Moving from anger to forgiveness is a healing experience

Moving from Anger to Forgiveness

There are many serious problems to feel angry about, including neglect, abuse, and deceit. Children who grow up with these problems are usually powerless to stop the forms of abuse and neglect that they suffer and become pent up with anger. Many teens struggle to express their anger or outrage in a healthy manner, so instead many either act out their anger by getting into trouble or react inwardly by converting anger into shame, depression, or low self-esteem.

It can take years of hard work to discover how deep the wounds really go. If teens don’t deal with their anger responsibly, their anger can be a major block to personal growth and cause problems in their future. Unresolved anger is often a factor in addictive and compulsive behaviors and relapse. Holding on to old anger can cause people to avoid conflict, procrastinate, and give up their needs. It can poison relationships and prevent true intimacy. It breeds bitterness, resentment, mistrust, and fear.

Rosemary Hartman, supervisor of the Hazelden Family Program in Center City, Minn, talked about anger, saying, “People who carry around a lot of resentment tend to be more reactive to day-to-day situations. If a driver makes a slight error in judgment on the highway, some people may react by screaming or shaking a fist at the driver–not because of the actual occurrence, but because they have a huge bank of anger inside that is tapped with the slightest provocation. Family members or significant others also become the recipients of repressed, misplaced anger. If people blow up at their boss, they probably won’t last long on the job. Spouses and children tend to tolerate that kind of behavior for a longer period of time.”

Teens Need to Let Go of Anger

Earnie Larsen, a workshop leader and author of From Anger to Forgiveness, said about anger, “If your heart was broken because you always wanted to be hugged by your mother and father and they were never there, or you experienced actual abuse, you’ve got a valid gripe. But once you understand and acknowledge that, you need to work through the anger and move beyond it to forgiveness and reconciliation. Otherwise, you’re just stuck in a cycle of resentment and bitterness.”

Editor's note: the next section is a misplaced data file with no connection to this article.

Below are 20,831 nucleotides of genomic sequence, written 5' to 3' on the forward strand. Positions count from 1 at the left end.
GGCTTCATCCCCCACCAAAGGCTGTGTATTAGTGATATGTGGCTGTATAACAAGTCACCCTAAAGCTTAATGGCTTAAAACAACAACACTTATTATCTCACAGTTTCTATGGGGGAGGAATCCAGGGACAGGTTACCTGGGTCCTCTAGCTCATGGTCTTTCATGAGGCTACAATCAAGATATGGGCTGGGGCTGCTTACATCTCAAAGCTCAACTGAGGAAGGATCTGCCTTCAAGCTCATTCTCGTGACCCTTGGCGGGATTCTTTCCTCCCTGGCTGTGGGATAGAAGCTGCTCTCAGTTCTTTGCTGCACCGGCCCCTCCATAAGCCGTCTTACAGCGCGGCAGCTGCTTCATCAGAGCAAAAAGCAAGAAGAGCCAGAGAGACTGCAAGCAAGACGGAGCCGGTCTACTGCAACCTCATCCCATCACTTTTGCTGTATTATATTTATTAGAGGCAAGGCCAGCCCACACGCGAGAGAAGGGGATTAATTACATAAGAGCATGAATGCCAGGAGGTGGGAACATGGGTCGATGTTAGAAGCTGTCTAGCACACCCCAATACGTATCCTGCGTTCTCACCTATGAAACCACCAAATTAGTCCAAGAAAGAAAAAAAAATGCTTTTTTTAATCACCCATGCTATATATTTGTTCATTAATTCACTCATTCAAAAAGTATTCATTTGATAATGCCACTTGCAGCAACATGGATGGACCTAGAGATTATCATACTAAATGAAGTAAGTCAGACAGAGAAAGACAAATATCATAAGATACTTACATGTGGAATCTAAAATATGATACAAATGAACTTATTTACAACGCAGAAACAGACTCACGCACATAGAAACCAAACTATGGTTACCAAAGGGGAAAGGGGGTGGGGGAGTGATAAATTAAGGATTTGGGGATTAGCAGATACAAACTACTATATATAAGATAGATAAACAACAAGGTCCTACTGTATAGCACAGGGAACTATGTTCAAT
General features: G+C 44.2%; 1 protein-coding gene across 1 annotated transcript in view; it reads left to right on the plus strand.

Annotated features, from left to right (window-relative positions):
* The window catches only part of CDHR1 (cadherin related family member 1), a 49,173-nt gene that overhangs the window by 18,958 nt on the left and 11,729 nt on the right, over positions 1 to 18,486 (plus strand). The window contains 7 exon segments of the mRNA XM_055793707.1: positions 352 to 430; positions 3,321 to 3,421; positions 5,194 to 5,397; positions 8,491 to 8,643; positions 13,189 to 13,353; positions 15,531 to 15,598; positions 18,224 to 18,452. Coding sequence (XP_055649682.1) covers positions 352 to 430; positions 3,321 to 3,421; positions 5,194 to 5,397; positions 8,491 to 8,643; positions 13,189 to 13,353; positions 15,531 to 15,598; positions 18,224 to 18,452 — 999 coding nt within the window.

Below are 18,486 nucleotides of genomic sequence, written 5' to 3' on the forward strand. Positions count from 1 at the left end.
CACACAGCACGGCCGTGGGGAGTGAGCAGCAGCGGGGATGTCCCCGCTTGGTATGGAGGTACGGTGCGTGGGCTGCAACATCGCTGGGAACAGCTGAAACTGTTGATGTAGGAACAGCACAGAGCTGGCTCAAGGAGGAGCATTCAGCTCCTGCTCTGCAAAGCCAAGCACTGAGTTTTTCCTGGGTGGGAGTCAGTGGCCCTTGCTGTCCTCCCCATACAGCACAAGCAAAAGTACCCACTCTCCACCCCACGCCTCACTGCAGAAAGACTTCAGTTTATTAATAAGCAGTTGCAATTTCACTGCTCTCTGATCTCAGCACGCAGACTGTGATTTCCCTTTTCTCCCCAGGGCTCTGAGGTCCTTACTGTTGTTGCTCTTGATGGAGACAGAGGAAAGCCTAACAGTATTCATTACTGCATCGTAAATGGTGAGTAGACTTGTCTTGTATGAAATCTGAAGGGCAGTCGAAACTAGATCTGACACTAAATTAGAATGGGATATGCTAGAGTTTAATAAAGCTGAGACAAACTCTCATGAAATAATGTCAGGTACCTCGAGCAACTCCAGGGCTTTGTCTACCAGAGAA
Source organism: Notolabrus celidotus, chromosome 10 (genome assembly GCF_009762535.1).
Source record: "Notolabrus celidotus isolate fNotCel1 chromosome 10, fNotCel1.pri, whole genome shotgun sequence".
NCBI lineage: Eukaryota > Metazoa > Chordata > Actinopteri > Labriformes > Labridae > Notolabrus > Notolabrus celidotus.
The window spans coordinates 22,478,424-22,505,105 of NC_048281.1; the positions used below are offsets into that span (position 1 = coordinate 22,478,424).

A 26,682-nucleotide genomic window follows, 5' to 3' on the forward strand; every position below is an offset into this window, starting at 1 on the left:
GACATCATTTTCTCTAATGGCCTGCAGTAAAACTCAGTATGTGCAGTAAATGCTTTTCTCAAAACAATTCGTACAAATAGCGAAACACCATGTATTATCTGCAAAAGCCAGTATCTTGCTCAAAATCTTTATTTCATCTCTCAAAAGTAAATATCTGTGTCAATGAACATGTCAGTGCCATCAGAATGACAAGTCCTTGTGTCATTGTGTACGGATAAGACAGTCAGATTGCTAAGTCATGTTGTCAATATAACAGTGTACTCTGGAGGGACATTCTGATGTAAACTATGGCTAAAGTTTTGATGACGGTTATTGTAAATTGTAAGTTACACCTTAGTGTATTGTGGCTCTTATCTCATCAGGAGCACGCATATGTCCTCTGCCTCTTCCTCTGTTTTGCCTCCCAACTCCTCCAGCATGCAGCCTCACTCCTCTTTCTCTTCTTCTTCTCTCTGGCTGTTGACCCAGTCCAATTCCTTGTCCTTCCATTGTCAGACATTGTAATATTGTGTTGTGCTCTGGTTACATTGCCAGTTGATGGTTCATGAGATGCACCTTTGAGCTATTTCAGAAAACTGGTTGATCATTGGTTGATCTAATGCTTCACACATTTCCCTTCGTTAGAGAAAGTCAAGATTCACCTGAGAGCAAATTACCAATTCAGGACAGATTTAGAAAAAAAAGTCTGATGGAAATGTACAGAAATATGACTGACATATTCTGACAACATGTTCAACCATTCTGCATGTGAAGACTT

The people most likely to hang on to anger are those who come from dysfunctional families. These are the people who either didn’t have validated feelings as children or had to deny their feelings. “Anger is the emotional response to perceived injustice,” Larsen said. “It is always a justice issue. It’s thinking or feeling that ‘I don’t count,’ or ‘My thoughts aren’t important.'”

Forgiveness

An important part of recovery involves doing the “anger work” and moving towards forgiveness. The first stage in this process is to understand the incidents that still trigger anger.

Larsen and Hartman offer some practical suggestions:

Understand that addiction is a disease. This awareness is helpful for people who grew up in alcoholic families. Knowing that people did hurtful things because of their addiction, rather than out of malice, helps people begin to forgive.

Become willing to forgive. Without the willingness to forgive or work out a relationship, nothing will happen.

Learn communication and assertiveness skills. These skills give people an outlet to express anger and other feelings in a non-disruptive way.

Ask for help from a Higher Power. Tapping into a power greater than ourselves can help overcome long-term resentments and rage. Prayer can help people let go of self-pity and thoughts of revenge.

Detach with love. When we let go of responsibility for other people’s thoughts, feelings, and behaviors, and instead concentrate on our own issues, it is easier to feel less angry and to forgive.

The benefits of successfully dealing with anger include serenity, self-confidence, healthier relationships, and recovery. It’s not a one-shot deal, but a process that continues throughout our lives.

“Sometimes, I hear people say, ‘I want to be able to forgive once and for all,'” Hartman said. “But it usually doesn’t work that way. If people are working on themselves, if they have a good spiritual base and remain willing to forgive, they won’t be interested in staying angry. They will be able to let go of anger a lot sooner.”

Back to the list of articles

Comments are closed, but trackbacks and pingbacks are open.